The Story of Luke

The Story of Luke deals with a young man with autism, abandoned in infancy by his mother and raised by his grandparents. His grandmother, as his primary caregiver, had perhaps sheltered him more than she should have. Luke gets home schooled and/or takes distance learning classes for high school. He lacks vocational training or any sort of transition plan. When his grandmother dies, he is forced to move in with his Uncle Paul and Aunt Cindy, who have issues of their own (she’s on antidepressants, and he’s just a pill), and two younger (presumably) “normal” children. There are some scenes where “what to do about Luke” is discussed among others, and he overhears. Aunt Cindy has delicate sensibilities, and must have deep pockets as well, because she has the grandfather admitted to a nursing home following an incident where he attempts to grab her posterior, and offers her $20. At a rest stop on the way to the nursing home, Luke’s grandfather tells him that Luke is now a man and must live his own life, including getting a job and finding a woman who “is willing to travel and doesn’t nag too much”. At the rest stop, Luke meets a sympathetic convenience store clerk who gives him a pile of pornographic magazines when he asks about “screwing”. Luke’s final conversation with his grandfather has a strong impact on the boy, who decides, despite the challenges faced by his condition, to try to get a job and a girlfriend. These pursuits are made more challenging than they had to be by the fact that he lacks transportation, and his aunt is initially against him attempting to get a job. She comes around, when she realizes that enforced idleness and lacking the opportunity to acquire an adult role could be harmful and depressing to him as well.
Luke is not the “stereotypical autistic”. He speaks and responds to others, though stilted delivery and the repetition of common sayings act as an indicator that he does not have the spontaneity that others do, and the clearly-shown anxiety with every challenging situation he encounters hints at what lies beneath the polite well-groomed young man’s attempt at maintaining a socially-appropriate mien. He walks down the street covering his ears when loud sounds overwhelm him, and significantly sits in the seats reserved for the handicapped when he takes the bus. Some situations provoke a bit of mild “stimming”. Though he discloses some talent at preparing dishes he had seen made on cooking shows on TV, he denies any specialized or savant skills. When asked about his condition, though some call him “a retard” or say he has autism, he claims “my grandmother told me that I defy clinical categorization”.
The grandfather, who seems physically healthy other than an incident of incontinence and the revival of a smoking habit, dies conveniently the next time Luke is given the opportunity to visit the nursing home.
After he settles in with his aunt and uncle, Luke at first unsuccessfully pursues both work and love, signing up with a temp agency where he meets an older black woman “with nice tits”, who works as the receptionist, and is later the first woman he asks for a date. He finds out about a company that could help him, with a program called the Smile, which hires and trains people on the autistic spectrum for menial jobs within corporations. The owner, in fact, has an autistic son who works for him, Zack, supervisor of the new apprentices. Zack is bitter and abrasive, and feels a need to prove himself to his father. Luke is then hired as an apprentice and in spite of Zack yelling at him and being less than clear about some of his initial job responsibilities, he proves himself able to adapt. His resourcefulness and desire to ask out the girl at the temp agency hits Zack, who decides to try to help him, which has the result of helping himself at the same time.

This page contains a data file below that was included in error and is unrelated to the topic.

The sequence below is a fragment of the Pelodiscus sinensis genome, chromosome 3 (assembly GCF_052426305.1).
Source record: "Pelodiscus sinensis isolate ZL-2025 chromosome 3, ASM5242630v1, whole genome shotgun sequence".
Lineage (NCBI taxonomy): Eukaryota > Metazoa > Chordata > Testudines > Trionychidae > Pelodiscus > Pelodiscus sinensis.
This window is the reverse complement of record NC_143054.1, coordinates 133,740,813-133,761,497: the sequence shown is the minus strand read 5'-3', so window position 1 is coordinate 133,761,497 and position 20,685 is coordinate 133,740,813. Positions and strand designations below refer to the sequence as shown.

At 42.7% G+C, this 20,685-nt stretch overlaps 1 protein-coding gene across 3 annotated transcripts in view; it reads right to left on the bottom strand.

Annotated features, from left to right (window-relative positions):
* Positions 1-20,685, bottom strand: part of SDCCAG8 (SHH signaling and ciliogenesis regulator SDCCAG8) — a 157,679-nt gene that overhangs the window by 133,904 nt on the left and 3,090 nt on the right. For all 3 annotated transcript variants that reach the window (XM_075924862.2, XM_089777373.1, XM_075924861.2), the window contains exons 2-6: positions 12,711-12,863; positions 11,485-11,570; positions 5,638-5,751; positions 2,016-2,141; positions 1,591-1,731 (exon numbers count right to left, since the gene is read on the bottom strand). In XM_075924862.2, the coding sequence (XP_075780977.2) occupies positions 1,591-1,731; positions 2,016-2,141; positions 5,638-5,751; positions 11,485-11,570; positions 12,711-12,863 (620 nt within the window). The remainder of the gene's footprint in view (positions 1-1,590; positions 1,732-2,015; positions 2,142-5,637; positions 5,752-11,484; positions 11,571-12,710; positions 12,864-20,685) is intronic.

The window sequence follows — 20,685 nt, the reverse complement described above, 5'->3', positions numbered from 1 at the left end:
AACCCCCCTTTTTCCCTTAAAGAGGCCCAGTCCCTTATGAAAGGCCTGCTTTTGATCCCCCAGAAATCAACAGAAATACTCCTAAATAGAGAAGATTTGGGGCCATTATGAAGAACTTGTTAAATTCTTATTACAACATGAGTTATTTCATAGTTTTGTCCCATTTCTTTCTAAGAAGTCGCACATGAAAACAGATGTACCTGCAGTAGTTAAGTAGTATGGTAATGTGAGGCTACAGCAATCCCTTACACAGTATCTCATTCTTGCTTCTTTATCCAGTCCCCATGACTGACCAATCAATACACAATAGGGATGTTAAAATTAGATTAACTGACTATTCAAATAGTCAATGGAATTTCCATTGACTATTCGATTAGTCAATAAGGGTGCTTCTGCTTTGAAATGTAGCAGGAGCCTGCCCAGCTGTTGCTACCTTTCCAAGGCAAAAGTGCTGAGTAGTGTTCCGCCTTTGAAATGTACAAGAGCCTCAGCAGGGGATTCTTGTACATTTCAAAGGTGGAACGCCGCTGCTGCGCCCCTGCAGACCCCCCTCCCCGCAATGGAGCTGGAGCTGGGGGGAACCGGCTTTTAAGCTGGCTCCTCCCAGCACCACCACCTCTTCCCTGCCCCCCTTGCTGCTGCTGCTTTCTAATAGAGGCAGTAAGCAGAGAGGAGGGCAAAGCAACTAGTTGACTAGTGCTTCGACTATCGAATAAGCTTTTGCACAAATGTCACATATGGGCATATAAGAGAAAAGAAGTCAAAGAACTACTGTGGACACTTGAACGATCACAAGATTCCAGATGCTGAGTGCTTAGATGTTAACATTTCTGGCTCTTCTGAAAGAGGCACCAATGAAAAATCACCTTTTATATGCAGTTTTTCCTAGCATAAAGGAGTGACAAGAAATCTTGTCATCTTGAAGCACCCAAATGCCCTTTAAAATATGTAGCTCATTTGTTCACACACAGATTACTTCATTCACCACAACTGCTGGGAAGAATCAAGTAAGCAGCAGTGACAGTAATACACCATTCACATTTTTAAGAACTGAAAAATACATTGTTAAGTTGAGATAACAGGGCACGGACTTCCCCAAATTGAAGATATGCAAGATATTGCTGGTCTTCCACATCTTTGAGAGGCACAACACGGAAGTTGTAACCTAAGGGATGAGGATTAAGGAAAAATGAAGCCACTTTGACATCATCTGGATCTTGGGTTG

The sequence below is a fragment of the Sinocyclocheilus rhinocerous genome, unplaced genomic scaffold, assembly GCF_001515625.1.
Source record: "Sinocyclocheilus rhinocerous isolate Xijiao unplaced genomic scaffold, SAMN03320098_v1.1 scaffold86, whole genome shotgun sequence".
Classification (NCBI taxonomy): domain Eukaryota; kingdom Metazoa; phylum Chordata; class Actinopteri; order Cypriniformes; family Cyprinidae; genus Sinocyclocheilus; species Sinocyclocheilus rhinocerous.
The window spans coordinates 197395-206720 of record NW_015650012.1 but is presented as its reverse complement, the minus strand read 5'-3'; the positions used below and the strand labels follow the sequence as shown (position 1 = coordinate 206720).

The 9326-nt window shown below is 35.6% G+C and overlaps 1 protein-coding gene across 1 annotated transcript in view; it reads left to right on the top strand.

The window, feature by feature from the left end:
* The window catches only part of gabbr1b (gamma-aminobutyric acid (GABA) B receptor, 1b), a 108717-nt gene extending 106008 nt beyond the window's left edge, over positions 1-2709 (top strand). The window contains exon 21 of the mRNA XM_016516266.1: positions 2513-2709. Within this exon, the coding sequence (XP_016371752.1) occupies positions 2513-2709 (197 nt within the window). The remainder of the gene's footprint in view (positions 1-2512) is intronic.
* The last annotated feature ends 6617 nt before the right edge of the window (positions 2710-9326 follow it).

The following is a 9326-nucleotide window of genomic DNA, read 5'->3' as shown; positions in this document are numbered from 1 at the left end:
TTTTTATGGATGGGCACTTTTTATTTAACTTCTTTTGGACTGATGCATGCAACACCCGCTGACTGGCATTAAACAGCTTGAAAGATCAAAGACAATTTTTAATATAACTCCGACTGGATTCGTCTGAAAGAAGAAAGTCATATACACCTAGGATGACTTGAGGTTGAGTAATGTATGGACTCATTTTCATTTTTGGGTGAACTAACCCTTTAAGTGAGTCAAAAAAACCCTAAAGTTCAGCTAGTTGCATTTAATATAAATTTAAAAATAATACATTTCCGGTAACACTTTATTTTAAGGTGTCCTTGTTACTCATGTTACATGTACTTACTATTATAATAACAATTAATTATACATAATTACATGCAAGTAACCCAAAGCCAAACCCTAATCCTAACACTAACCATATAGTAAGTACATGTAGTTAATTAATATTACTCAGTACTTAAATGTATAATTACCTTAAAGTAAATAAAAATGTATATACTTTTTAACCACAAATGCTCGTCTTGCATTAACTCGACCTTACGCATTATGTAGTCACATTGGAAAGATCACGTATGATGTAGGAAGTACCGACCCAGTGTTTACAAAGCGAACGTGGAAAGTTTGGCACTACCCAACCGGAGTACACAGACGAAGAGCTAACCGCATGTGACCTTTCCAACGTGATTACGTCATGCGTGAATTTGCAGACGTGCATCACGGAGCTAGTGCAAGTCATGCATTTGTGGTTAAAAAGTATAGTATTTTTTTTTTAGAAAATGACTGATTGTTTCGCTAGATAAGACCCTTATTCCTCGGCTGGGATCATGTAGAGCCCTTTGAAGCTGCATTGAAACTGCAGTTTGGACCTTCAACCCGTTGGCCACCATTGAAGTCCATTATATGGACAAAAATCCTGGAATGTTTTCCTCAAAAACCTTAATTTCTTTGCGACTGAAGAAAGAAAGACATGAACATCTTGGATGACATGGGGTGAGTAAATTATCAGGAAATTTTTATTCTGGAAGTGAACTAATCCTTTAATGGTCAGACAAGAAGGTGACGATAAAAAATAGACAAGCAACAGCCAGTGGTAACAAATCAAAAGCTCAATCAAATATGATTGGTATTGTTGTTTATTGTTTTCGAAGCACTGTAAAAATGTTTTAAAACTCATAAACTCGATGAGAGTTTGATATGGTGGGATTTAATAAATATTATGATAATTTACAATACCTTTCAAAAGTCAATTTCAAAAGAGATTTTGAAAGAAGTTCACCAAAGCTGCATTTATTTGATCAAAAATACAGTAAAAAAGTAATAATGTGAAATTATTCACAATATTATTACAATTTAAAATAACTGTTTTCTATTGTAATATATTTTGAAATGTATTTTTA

Zack teaches Luke to carefully observe and mimic the body language and non-verbal interactions of “NTs”, or “neurotypical” people, and then shows him simulator software he developed which has on-screen virtual faces and personas responding in real time to Luke’s interactions with them. In spite of this unique training tool for human interaction, Luke still gets rejected when he asks the woman on a date. Zack ends up getting it used for customer service within the company, and hopefully, redeeming himself in his father’s eyes. Luke starts looking exceptionally personable and capable, and lands a long term job with the company.
In the meantime, Luke’s aunt, uncle, and cousins have been warming up to him, and discover the whereabouts of his mother. Zack helps groom Luke for the occasion and accompanies him when he decides to meet his mother. Luke discovers that his mother has another grown son and a family who doesn’t know about Luke, and she would prefer to keep it that way. Though Luke is disappointed that his reunion with his mother wasn’t a happy and loving one, by NT standards, he does get closure on why she acted as she did: “I didn’t think I would ever hear you talk to me” she said.

Helen

Helen starts out as a seemingly happy, successful college professor with a teenage daughter, a second marriage, and a spacious house and a car.  The onset of Helen’s major depression comes slowly, almost imperceptibly, as she sits brooding in the dark and tells her husband “it’s nothing”.  It only starts to become more obvious that she has a combination plate of depression and anxiety when she has a seemingly unprovoked panic attack when returning student essays in class.